I was hanging out on Second Avenue, talking over old times and people with Adrian, who, it turns out, used to live in the same house in San Francisco that I did, back when it was inhabited by members of the Cockettes and Angels of Light, and, it further turns out, hightailed it out of San Francisco around the same time I did in 1973 and wound up on 11th Street - as I did.
The difference was that I went skulking back to San Francisco the following year, whereas Adrian has been in New York ever since. From time to time I kind of regret not sticking it out here in the city, but I guess I just wasn't ready back then, and sometimes wonder if I am even today. New York's a very different place - almost unrecognizably so - from what it was in the 70s, but while the sheer physical brutality and ugliness of the bad old days has all but vanished - or at least been driven to the nether reaches of the outer boroughs, there's still a metaphysical intensity that can pummel the soul with the same grim certainty and persistence that the Atlantic unleashes upon the perennially eroding shoreline.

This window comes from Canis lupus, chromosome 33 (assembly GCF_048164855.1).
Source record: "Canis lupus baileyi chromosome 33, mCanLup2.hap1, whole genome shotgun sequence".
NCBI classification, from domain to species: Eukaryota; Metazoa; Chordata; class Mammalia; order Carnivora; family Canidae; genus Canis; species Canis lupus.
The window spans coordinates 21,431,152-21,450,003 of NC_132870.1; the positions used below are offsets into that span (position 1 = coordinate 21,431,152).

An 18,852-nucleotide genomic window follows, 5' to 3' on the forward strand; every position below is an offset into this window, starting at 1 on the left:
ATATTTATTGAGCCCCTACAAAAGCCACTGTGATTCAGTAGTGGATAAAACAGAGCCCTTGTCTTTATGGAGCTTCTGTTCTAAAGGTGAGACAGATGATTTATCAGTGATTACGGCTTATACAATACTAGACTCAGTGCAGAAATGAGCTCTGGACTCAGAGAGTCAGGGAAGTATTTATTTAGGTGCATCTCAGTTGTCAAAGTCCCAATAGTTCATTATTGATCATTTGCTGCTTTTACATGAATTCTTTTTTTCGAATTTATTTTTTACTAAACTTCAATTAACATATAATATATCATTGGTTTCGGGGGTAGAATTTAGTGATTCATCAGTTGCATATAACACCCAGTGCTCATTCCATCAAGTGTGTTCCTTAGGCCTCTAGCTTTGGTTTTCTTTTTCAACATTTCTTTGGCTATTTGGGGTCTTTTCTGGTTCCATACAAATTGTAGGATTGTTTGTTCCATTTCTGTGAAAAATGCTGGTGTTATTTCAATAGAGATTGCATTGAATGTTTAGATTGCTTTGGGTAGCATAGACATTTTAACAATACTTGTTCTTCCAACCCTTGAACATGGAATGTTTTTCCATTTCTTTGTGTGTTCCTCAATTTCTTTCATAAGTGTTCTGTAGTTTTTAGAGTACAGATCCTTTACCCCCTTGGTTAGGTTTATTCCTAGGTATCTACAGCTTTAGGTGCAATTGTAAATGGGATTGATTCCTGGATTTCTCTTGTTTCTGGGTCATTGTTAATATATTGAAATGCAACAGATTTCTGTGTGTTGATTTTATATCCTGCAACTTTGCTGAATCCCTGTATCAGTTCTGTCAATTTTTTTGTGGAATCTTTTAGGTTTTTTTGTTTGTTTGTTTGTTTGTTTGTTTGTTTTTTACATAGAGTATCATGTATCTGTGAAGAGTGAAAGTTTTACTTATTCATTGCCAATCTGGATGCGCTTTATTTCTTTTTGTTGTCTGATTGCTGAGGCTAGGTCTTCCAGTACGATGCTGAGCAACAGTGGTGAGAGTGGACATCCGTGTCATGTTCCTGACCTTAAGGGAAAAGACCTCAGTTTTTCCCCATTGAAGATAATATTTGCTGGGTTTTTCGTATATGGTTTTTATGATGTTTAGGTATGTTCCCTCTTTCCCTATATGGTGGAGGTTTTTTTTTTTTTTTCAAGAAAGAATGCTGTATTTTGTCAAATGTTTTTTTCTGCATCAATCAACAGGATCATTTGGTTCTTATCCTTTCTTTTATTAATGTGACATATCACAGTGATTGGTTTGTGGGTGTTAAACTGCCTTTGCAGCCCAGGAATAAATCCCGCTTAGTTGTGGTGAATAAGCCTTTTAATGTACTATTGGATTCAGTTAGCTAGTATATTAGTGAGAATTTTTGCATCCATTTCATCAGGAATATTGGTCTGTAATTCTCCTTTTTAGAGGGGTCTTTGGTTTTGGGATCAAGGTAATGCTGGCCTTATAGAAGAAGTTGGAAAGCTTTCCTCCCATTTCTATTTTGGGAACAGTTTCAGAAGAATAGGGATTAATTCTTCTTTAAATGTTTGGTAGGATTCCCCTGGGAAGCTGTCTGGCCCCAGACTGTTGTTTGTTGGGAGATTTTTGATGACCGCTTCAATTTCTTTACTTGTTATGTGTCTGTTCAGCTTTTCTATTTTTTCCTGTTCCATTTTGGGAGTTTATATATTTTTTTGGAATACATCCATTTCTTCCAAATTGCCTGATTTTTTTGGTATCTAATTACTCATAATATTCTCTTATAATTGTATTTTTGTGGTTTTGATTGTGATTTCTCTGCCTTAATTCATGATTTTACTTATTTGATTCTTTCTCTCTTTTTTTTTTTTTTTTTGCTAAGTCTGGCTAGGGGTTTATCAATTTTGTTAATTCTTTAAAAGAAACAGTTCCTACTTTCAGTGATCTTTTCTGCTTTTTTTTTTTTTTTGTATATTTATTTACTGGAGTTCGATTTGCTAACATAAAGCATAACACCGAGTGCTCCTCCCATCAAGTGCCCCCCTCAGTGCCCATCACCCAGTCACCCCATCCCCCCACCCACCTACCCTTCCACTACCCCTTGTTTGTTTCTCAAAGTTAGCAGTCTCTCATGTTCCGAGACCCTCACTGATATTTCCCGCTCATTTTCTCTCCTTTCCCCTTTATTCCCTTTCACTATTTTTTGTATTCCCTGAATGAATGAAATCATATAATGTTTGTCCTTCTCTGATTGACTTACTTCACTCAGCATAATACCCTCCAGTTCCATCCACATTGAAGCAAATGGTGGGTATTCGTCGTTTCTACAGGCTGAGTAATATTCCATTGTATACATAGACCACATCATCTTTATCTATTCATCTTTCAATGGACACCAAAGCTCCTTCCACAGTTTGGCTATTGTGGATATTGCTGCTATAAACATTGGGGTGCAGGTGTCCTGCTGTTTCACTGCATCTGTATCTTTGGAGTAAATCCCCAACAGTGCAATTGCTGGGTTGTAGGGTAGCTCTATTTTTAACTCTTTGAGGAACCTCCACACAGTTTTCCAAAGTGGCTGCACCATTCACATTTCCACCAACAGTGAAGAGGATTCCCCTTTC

But oh, never mind; I only meant to say that Adrian highly recommended the new movie Ghost Town, which, judging from the previews I'd seen, didn't seem particularly funny or entertaining. Well, I took Adrian's advice and headed up to Times Square to see it, and all I can say is that whoever threw together the trailer should be fired forthwith, because the movie is both hilariously funny and deeply touching. I wouldn't have thought Ricky Gervais had it in him to stretch beyond his usual drolly misanthropic schtick, but I couldn't have been more wrong: while there's plenty of the usual Gervaisian moaning and muttering, the man actually can act. Well, I assume that's what he was doing, to get all of us in the cinema to practically want to hug him by the time the credits rolled. A nice little meditation on how to live, and why. Perfect for seeing one of these melancholy nights as autumn closes in. New York (do they actually make films in any other city anymore?) has seldom looked lovelier as well.